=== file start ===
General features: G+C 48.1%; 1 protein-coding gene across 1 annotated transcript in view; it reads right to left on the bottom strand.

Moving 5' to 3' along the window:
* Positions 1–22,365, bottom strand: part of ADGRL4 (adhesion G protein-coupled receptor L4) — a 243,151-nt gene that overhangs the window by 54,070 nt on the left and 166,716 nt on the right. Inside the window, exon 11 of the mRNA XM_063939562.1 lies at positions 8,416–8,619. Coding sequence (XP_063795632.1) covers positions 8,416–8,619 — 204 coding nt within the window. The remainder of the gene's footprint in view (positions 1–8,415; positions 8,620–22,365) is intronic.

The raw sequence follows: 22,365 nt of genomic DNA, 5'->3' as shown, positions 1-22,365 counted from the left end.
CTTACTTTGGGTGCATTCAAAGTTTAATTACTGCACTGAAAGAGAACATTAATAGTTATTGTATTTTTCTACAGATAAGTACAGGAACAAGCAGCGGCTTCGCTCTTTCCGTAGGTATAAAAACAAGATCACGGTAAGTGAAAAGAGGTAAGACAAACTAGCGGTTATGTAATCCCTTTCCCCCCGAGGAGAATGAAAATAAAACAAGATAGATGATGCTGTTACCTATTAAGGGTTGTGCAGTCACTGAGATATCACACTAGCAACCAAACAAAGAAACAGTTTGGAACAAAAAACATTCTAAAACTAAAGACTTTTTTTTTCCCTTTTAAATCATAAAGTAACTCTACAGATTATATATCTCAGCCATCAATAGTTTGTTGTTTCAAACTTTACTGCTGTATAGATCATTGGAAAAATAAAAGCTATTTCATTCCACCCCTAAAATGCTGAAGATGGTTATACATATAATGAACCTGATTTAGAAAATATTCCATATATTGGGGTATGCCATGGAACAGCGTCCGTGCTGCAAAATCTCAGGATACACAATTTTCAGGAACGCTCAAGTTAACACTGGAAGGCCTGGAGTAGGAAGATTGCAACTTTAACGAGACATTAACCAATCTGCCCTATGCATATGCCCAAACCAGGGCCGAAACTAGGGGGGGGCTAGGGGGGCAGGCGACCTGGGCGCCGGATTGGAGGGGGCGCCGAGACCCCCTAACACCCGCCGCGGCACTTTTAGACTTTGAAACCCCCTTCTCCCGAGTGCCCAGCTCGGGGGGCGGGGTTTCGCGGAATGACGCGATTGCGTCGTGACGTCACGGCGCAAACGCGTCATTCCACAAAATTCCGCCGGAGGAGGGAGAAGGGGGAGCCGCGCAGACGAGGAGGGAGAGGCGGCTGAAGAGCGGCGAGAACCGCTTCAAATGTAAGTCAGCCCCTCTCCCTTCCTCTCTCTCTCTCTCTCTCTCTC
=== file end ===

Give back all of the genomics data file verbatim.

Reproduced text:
General features: G+C 48.1%; 1 protein-coding gene across 1 annotated transcript in view; it reads right to left on the bottom strand.

Moving 5' to 3' along the window:
* Positions 1–22,365, bottom strand: part of ADGRL4 (adhesion G protein-coupled receptor L4) — a 243,151-nt gene that overhangs the window by 54,070 nt on the left and 166,716 nt on the right. Inside the window, exon 11 of the mRNA XM_063939562.1 lies at positions 8,416–8,619. Coding sequence (XP_063795632.1) covers positions 8,416–8,619 — 204 coding nt within the window. The remainder of the gene's footprint in view (positions 1–8,415; positions 8,620–22,365) is intronic.

The raw sequence follows: 22,365 nt of genomic DNA, 5'->3' as shown, positions 1-22,365 counted from the left end.
CTTACTTTGGGTGCATTCAAAGTTTAATTACTGCACTGAAAGAGAACATTAATAGTTATTGTATTTTTCTACAGATAAGTACAGGAACAAGCAGCGGCTTCGCTCTTTCCGTAGGTATAAAAACAAGATCACGGTAAGTGAAAAGAGGTAAGACAAACTAGCGGTTATGTAATCCCTTTCCCCCCGAGGAGAATGAAAATAAAACAAGATAGATGATGCTGTTACCTATTAAGGGTTGTGCAGTCACTGAGATATCACACTAGCAACCAAACAAAGAAACAGTTTGGAACAAAAAACATTCTAAAACTAAAGACTTTTTTTTTCCCTTTTAAATCATAAAGTAACTCTACAGATTATATATCTCAGCCATCAATAGTTTGTTGTTTCAAACTTTACTGCTGTATAGATCATTGGAAAAATAAAAGCTATTTCATTCCACCCCTAAAATGCTGAAGATGGTTATACATATAATGAACCTGATTTAGAAAATATTCCATATATTGGGGTATGCCATGGAACAGCGTCCGTGCTGCAAAATCTCAGGATACACAATTTTCAGGAACGCTCAAGTTAACACTGGAAGGCCTGGAGTAGGAAGATTGCAACTTTAACGAGACATTAACCAATCTGCCCTATGCATATGCCCAAACCAGGGCCGAAACTAGGGGGGGGCTAGGGGGGCAGGCGACCTGGGCGCCGGATTGGAGGGGGCGCCGAGACCCCCTAACACCCGCCGCGGCACTTTTAGACTTTGAAACCCCCTTCTCCCGAGTGCCCAGCTCGGGGGGCGGGGTTTCGCGGAATGACGCGATTGCGTCGTGACGTCACGGCGCAAACGCGTCATTCCACAAAATTCCGCCGGAGGAGGGAGAAGGGGGAGCCGCGCAGACGAGGAGGGAGAGGCGGCTGAAGAGCGGCGAGAACCGCTTCAAATGTAAGTCAGCCCCTCTCCCTTCCTCTCTCTCTCTCTCTCTCTCTC